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This paper describes a novel approach employing time based clustering of health data for visualization and analysis of patient flow. Clustering inpatient and emergency department patient episodes into hourly slots based on recorded timestamps, and then grouping them on required parameters, the technique provides a powerful tool for visualizing and analyzing(More)
OBJECTIVES To investigate the effect of hospital occupancy levels on inpatient and ED patient flow parameters, and to simulate the impact of shifting discharge timing on occupancy levels. METHODS Retrospective analysis of hospital inpatient data and ED data from 23 reporting public hospitals in Queensland, Australia, across 30 months. Relationships(More)
The complexity of hospital operations ensures that one-size-fits-all solutions seldom work. As hospitals turn to evidence based strategies to redesign flow, it is critical that they tailor the strategies to suit their individual service. This paper analyses the effect of hospital occupancy on inpatient and emergency department patient flow parameters at the(More)
The ability of hospital staff to get a patient to the right bed at the right time is dependent on bed occupancy, and is a key issue in all acute hospitals. This paper seeks to identify the impact of admission and discharge timing on hospital occupancy with reference to the peak in daily admissions and discharges. Patient admissions data from 23 Queensland(More)
OBJECTIVE To assess the cost of the mandatory use of high-efficiency particulate respirators to treat patients with known or suspected tuberculosis. DESIGN A questionnaire was used to determine the number of high-efficiency particulate respirators required and the number of cases of tuberculosis in employees that could potentially be prevented. Indirect(More)
OBJECTIVES The study aims to investigate the effect of time of day and ED occupancy on the ability of EDs to admit or discharge patients within 4 h in accordance with the National Emergency Access Target (NEAT), and to compare this with corresponding levels of access block, the measure for ED performance before NEAT. METHODS This is a retrospective(More)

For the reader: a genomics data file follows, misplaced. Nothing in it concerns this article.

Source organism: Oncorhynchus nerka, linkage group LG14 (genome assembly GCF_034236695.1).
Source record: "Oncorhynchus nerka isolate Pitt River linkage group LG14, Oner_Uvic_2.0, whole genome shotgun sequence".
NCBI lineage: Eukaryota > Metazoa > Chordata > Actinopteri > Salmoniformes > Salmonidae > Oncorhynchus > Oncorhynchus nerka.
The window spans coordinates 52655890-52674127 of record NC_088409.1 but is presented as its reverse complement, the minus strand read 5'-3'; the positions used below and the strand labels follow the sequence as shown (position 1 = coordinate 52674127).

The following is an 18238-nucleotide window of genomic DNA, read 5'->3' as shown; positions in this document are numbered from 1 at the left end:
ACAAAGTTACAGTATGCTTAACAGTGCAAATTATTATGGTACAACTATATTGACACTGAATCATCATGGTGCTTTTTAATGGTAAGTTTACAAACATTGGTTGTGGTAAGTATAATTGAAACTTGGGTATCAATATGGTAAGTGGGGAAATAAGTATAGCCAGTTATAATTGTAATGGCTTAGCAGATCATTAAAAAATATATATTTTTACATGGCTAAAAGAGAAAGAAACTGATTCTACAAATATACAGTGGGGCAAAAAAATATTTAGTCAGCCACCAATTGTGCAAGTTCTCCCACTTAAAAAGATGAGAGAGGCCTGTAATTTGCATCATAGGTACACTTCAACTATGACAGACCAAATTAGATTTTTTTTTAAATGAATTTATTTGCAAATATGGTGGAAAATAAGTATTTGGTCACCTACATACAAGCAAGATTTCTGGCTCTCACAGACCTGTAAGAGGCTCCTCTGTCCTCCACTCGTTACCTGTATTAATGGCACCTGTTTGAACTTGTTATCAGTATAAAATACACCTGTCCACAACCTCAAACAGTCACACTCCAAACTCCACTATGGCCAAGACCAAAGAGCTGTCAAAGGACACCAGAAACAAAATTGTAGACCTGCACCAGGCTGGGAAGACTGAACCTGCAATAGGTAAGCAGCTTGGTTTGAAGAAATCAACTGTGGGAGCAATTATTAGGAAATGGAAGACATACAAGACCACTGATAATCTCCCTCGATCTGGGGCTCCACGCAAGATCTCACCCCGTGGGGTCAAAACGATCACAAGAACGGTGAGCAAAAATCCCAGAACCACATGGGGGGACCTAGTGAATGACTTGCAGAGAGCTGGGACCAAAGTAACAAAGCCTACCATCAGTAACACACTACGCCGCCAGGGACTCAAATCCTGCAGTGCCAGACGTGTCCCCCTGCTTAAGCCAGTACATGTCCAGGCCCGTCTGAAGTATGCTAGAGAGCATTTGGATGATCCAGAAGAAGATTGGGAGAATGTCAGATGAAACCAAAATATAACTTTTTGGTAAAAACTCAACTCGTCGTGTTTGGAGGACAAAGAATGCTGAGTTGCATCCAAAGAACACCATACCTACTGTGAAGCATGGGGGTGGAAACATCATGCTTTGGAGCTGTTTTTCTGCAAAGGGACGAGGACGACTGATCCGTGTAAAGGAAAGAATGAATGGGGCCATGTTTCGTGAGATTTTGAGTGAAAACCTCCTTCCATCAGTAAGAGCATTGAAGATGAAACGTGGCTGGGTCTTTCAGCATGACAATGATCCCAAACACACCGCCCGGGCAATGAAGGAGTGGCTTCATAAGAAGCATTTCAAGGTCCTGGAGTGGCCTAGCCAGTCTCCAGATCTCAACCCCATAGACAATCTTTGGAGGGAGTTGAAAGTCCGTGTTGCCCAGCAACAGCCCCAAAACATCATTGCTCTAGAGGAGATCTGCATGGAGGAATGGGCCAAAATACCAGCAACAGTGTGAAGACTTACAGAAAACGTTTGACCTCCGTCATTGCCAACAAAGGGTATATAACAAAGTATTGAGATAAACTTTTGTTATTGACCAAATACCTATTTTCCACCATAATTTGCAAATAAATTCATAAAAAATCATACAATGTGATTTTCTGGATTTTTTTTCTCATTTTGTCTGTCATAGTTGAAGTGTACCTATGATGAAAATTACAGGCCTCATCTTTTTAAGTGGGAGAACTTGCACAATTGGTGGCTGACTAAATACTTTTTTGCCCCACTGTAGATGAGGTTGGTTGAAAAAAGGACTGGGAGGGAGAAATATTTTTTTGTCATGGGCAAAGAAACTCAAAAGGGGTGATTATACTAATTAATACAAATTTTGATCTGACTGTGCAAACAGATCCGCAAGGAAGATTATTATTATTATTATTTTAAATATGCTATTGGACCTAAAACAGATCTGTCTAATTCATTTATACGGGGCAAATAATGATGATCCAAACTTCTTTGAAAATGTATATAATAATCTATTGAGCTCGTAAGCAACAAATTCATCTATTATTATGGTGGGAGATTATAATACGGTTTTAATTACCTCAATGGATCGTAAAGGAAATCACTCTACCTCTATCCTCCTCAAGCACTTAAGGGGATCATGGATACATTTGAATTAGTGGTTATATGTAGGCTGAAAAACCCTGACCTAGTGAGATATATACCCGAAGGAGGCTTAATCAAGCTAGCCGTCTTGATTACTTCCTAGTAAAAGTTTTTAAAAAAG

BACKGROUND Hospital administrative data commonly consist of hundreds of variables with many consisting of hundreds, if not thousands, of distinct categories, especially for disease groups. Conventional approaches to develop regression models for prediction either fail completely due to multicollinearity or sparsity issues or take too long and consume too(More)
Potentially preventable hospital readmissions have a crippling effect on the health of chronic disease patients and on healthcare funding and resource utilization. While several prediction models have been proposed to help identify and manage high risk patients, most offer only moderate predictive power and discriminative ability. We develop and validate(More)
AIM To describe and compare standard practice with a revised, assisted method for calculating emergency department nursing workforce requirements (using the emergency nursing workforce tool, ENWT) within 27 Queensland public hospital emergency departments (ED). BACKGROUND Despite the presence of several methodologies used for staffing calculations, there(More)
OBJECTIVE Despite significant workflow reform to comply with the federally mandated National Emergency Access Target (NEAT), Australian public hospitals continue to face significant barriers in achieving good ED patient flow. This study was undertaken to identify and analyse the impact of individual waypoints on an ED patient's journey and identify which(More)